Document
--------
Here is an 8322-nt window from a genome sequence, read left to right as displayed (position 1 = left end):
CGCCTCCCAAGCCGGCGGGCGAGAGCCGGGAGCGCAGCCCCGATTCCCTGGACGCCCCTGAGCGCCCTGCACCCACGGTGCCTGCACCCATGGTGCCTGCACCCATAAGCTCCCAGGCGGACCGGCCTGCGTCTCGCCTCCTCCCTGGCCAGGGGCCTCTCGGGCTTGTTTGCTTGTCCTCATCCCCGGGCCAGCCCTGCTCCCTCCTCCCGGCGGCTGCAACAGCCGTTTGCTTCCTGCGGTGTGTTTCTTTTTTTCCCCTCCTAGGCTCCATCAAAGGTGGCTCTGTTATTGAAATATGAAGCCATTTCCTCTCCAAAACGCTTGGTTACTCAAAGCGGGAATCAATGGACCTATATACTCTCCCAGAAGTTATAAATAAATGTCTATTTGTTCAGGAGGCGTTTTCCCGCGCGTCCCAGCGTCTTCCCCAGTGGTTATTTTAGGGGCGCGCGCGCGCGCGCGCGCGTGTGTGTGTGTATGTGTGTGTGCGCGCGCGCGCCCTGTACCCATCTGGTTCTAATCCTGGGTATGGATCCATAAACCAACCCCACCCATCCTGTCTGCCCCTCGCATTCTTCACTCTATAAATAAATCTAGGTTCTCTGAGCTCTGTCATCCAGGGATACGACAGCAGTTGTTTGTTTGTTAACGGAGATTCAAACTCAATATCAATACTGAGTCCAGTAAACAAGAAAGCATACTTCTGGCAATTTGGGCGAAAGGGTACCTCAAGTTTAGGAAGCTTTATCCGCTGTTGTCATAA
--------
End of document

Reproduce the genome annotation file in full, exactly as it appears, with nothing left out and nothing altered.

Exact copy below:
Here is an 8322-nt window from a genome sequence, read left to right as displayed (position 1 = left end):
CGCCTCCCAAGCCGGCGGGCGAGAGCCGGGAGCGCAGCCCCGATTCCCTGGACGCCCCTGAGCGCCCTGCACCCACGGTGCCTGCACCCATGGTGCCTGCACCCATAAGCTCCCAGGCGGACCGGCCTGCGTCTCGCCTCCTCCCTGGCCAGGGGCCTCTCGGGCTTGTTTGCTTGTCCTCATCCCCGGGCCAGCCCTGCTCCCTCCTCCCGGCGGCTGCAACAGCCGTTTGCTTCCTGCGGTGTGTTTCTTTTTTTCCCCTCCTAGGCTCCATCAAAGGTGGCTCTGTTATTGAAATATGAAGCCATTTCCTCTCCAAAACGCTTGGTTACTCAAAGCGGGAATCAATGGACCTATATACTCTCCCAGAAGTTATAAATAAATGTCTATTTGTTCAGGAGGCGTTTTCCCGCGCGTCCCAGCGTCTTCCCCAGTGGTTATTTTAGGGGCGCGCGCGCGCGCGCGCGCGTGTGTGTGTGTATGTGTGTGTGCGCGCGCGCGCCCTGTACCCATCTGGTTCTAATCCTGGGTATGGATCCATAAACCAACCCCACCCATCCTGTCTGCCCCTCGCATTCTTCACTCTATAAATAAATCTAGGTTCTCTGAGCTCTGTCATCCAGGGATACGACAGCAGTTGTTTGTTTGTTAACGGAGATTCAAACTCAATATCAATACTGAGTCCAGTAAACAAGAAAGCATACTTCTGGCAATTTGGGCGAAAGGGTACCTCAAGTTTAGGAAGCTTTATCCGCTGTTGTCATAA